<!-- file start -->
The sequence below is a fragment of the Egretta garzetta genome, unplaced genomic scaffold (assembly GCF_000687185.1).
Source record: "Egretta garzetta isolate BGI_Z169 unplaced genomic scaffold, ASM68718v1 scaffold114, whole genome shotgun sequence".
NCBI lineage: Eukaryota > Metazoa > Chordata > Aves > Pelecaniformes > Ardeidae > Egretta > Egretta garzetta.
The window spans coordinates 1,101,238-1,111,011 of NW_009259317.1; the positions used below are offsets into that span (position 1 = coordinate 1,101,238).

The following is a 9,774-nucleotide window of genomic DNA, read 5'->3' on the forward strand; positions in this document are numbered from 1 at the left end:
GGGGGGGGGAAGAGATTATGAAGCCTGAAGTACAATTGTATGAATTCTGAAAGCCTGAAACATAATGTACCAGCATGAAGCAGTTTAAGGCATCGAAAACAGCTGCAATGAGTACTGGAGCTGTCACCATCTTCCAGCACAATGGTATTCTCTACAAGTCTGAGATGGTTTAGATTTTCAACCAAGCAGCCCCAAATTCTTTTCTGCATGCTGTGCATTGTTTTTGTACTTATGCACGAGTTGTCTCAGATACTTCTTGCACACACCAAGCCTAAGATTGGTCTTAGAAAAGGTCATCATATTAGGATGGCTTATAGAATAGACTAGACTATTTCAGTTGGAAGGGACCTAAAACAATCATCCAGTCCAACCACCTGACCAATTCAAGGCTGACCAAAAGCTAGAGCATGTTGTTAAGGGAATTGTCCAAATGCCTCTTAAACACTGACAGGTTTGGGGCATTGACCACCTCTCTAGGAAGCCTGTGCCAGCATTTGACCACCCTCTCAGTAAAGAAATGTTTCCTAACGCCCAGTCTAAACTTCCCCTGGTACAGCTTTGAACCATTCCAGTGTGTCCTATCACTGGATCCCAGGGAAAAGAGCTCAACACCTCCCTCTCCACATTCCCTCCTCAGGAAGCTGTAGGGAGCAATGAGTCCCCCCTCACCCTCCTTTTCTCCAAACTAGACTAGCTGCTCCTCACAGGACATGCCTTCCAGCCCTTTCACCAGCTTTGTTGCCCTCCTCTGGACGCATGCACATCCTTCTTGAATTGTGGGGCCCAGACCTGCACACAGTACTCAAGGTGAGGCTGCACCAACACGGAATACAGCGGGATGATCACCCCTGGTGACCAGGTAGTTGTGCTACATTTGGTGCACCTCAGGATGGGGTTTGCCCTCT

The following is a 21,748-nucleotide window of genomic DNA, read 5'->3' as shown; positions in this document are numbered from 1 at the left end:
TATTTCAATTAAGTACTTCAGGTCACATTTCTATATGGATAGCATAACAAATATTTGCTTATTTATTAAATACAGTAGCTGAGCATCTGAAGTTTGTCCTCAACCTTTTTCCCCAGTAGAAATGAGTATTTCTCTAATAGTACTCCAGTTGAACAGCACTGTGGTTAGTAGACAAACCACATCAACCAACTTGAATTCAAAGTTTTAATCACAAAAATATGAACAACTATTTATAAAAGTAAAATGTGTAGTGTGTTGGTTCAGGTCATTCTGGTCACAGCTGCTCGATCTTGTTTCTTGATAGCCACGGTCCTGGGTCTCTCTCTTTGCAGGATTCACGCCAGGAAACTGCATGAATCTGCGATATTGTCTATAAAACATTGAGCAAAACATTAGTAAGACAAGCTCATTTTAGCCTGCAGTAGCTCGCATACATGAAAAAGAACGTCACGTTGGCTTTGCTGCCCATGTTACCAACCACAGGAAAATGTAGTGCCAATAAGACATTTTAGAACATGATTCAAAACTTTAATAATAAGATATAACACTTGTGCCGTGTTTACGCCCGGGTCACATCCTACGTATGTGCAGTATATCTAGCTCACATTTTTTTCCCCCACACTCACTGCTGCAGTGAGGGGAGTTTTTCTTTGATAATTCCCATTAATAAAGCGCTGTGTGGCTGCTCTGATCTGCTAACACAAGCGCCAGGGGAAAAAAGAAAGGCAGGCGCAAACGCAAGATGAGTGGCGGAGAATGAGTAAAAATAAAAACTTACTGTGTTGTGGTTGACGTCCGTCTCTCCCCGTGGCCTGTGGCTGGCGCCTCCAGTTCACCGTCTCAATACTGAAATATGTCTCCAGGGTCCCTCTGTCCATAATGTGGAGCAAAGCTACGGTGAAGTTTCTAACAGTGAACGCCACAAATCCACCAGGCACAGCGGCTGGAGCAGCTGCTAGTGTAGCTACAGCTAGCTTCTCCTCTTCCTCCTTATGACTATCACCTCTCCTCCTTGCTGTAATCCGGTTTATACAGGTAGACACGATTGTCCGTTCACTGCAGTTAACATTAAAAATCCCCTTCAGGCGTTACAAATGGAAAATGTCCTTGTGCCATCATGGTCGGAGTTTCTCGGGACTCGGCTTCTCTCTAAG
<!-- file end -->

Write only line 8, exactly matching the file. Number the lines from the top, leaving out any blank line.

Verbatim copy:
TATTTCAATTAAGTACTTCAGGTCACATTTCTATATGGATAGCATAACAAATATTTGCTTATTTATTAAATACAGTAGCTGAGCATCTGAAGTTTGTCCTCAACCTTTTTCCCCAGTAGAAATGAGTATTTCTCTAATAGTACTCCAGTTGAACAGCACTGTGGTTAGTAGACAAACCACATCAACCAACTTGAATTCAAAGTTTTAATCACAAAAATATGAACAACTATTTATAAAAGTAAAATGTGTAGTGTGTTGGTTCAGGTCATTCTGGTCACAGCTGCTCGATCTTGTTTCTTGATAGCCACGGTCCTGGGTCTCTCTCTTTGCAGGATTCACGCCAGGAAACTGCATGAATCTGCGATATTGTCTATAAAACATTGAGCAAAACATTAGTAAGACAAGCTCATTTTAGCCTGCAGTAGCTCGCATACATGAAAAAGAACGTCACGTTGGCTTTGCTGCCCATGTTACCAACCACAGGAAAATGTAGTGCCAATAAGACATTTTAGAACATGATTCAAAACTTTAATAATAAGATATAACACTTGTGCCGTGTTTACGCCCGGGTCACATCCTACGTATGTGCAGTATATCTAGCTCACATTTTTTTCCCCCACACTCACTGCTGCAGTGAGGGGAGTTTTTCTTTGATAATTCCCATTAATAAAGCGCTGTGTGGCTGCTCTGATCTGCTAACACAAGCGCCAGGGGAAAAAAGAAAGGCAGGCGCAAACGCAAGATGAGTGGCGGAGAATGAGTAAAAATAAAAACTTACTGTGTTGTGGTTGACGTCCGTCTCTCCCCGTGGCCTGTGGCTGGCGCCTCCAGTTCACCGTCTCAATACTGAAATATGTCTCCAGGGTCCCTCTGTCCATAATGTGGAGCAAAGCTACGGTGAAGTTTCTAACAGTGAACGCCACAAATCCACCAGGCACAGCGGCTGGAGCAGCTGCTAGTGTAGCTACAGCTAGCTTCTCCTCTTCCTCCTTATGACTATCACCTCTCCTCCTTGCTGTAATCCGGTTTATACAGGTAGACACGATTGTCCGTTCACTGCAGTTAACATTAAAAATCCCCTTCAGGCGTTACAAATGGAAAATGTCCTTGTGCCATCATGGTCGGAGTTTCTCGGGACTCGGCTTCTCTCTAAG